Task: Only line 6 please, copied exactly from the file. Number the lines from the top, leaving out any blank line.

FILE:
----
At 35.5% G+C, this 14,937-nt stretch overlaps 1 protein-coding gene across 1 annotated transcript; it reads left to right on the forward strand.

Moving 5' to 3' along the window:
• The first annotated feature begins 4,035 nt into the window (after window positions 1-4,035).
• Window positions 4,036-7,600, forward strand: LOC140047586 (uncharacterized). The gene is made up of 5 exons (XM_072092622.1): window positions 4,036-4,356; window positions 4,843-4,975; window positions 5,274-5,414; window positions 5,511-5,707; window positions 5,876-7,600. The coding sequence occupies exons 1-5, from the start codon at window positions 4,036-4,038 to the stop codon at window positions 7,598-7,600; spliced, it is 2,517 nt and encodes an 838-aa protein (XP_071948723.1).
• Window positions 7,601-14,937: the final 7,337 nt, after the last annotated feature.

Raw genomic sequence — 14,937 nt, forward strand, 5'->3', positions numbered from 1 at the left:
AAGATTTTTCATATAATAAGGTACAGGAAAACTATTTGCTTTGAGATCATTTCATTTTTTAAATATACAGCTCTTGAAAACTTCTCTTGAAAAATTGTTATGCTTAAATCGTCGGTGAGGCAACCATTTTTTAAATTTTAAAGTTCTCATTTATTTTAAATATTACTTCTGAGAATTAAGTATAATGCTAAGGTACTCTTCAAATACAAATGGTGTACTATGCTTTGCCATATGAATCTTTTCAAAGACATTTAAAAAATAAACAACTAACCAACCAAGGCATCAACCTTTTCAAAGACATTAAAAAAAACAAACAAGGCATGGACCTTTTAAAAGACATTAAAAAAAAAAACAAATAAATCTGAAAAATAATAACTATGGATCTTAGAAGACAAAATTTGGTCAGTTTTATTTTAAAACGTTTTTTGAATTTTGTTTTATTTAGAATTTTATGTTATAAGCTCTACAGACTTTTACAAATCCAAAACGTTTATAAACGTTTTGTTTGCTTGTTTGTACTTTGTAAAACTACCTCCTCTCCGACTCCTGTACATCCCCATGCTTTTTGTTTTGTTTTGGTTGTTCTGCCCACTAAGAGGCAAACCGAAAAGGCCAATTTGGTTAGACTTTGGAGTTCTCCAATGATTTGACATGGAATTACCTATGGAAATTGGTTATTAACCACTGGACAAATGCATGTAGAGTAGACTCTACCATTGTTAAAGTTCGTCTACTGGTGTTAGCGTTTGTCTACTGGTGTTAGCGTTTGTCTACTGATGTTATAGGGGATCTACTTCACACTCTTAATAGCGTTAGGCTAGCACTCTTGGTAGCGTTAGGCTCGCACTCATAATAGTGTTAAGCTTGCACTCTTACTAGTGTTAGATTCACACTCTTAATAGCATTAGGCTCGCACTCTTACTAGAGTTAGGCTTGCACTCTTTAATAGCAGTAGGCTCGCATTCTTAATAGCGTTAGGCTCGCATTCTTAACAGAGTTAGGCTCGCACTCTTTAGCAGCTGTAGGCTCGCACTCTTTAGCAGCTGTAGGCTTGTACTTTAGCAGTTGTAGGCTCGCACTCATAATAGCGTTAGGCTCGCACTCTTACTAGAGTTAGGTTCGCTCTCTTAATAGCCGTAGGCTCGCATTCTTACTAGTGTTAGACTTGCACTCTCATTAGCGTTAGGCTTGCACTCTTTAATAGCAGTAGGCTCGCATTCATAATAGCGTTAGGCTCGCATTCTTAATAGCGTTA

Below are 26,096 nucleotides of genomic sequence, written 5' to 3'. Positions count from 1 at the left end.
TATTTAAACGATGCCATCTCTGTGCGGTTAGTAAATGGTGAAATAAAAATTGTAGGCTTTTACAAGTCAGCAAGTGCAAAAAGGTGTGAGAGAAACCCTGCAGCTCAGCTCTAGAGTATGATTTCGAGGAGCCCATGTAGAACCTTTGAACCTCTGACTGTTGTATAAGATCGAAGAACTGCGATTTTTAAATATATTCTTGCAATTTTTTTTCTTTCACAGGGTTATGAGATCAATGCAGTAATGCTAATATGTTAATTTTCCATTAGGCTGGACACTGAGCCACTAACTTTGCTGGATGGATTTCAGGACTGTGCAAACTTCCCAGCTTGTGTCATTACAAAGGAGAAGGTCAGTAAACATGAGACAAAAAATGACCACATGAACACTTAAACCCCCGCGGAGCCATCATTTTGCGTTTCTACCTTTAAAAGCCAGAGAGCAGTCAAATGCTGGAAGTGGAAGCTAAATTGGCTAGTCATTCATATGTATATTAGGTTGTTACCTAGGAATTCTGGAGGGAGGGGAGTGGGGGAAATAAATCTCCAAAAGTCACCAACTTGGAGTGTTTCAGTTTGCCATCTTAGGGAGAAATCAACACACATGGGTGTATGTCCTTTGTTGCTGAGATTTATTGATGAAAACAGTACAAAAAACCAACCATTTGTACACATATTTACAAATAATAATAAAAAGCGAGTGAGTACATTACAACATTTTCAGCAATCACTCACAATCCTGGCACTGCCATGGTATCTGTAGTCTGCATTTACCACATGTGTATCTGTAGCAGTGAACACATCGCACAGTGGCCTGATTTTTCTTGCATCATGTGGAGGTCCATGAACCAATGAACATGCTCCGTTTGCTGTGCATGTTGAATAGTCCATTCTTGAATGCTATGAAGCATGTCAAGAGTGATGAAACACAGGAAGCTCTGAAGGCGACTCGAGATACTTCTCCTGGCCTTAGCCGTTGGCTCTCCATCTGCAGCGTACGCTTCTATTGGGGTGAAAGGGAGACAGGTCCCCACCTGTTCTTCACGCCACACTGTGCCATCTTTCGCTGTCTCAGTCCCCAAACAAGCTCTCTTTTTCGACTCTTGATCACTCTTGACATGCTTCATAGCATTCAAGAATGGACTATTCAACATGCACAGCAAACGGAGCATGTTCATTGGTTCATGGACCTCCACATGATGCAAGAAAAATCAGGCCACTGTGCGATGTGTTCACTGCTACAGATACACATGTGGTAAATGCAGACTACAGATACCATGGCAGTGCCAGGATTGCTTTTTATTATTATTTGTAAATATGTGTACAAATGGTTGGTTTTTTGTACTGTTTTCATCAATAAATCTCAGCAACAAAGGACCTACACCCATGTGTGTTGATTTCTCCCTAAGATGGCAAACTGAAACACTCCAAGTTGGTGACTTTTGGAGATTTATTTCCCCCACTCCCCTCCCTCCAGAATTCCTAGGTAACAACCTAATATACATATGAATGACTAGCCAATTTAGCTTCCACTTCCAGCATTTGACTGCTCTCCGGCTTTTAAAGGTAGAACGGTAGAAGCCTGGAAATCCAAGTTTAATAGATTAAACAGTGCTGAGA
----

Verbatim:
Raw genomic sequence — 14,937 nt, forward strand, 5'->3', positions numbered from 1 at the left: